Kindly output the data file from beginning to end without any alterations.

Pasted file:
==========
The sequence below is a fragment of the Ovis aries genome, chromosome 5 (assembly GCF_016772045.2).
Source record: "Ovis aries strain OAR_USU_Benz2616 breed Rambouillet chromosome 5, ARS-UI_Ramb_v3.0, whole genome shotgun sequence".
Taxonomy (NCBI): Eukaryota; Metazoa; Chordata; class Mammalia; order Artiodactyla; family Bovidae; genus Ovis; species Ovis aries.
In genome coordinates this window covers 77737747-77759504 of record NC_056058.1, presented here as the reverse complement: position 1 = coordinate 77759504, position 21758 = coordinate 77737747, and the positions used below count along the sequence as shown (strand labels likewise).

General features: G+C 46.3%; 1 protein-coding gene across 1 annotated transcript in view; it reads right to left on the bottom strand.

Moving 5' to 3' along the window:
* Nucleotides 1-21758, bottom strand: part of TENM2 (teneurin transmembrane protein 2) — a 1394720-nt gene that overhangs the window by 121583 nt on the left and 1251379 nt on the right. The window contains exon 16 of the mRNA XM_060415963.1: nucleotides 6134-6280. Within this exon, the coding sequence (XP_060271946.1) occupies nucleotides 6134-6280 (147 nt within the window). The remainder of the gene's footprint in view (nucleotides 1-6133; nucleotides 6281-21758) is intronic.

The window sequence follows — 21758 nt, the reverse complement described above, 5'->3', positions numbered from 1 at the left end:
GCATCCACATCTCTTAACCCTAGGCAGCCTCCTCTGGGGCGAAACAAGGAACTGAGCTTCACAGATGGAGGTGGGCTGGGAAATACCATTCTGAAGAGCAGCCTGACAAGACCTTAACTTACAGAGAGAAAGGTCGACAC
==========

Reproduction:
The sequence below is a fragment of the Ovis aries genome, chromosome 5 (assembly GCF_016772045.2).
Source record: "Ovis aries strain OAR_USU_Benz2616 breed Rambouillet chromosome 5, ARS-UI_Ramb_v3.0, whole genome shotgun sequence".
Taxonomy (NCBI): Eukaryota; Metazoa; Chordata; class Mammalia; order Artiodactyla; family Bovidae; genus Ovis; species Ovis aries.
In genome coordinates this window covers 77737747-77759504 of record NC_056058.1, presented here as the reverse complement: position 1 = coordinate 77759504, position 21758 = coordinate 77737747, and the positions used below count along the sequence as shown (strand labels likewise).

General features: G+C 46.3%; 1 protein-coding gene across 1 annotated transcript in view; it reads right to left on the bottom strand.

Moving 5' to 3' along the window:
* Nucleotides 1-21758, bottom strand: part of TENM2 (teneurin transmembrane protein 2) — a 1394720-nt gene that overhangs the window by 121583 nt on the left and 1251379 nt on the right. The window contains exon 16 of the mRNA XM_060415963.1: nucleotides 6134-6280. Within this exon, the coding sequence (XP_060271946.1) occupies nucleotides 6134-6280 (147 nt within the window). The remainder of the gene's footprint in view (nucleotides 1-6133; nucleotides 6281-21758) is intronic.

The window sequence follows — 21758 nt, the reverse complement described above, 5'->3', positions numbered from 1 at the left end:
GCATCCACATCTCTTAACCCTAGGCAGCCTCCTCTGGGGCGAAACAAGGAACTGAGCTTCACAGATGGAGGTGGGCTGGGAAATACCATTCTGAAGAGCAGCCTGACAAGACCTTAACTTACAGAGAGAAAGGTCGACAC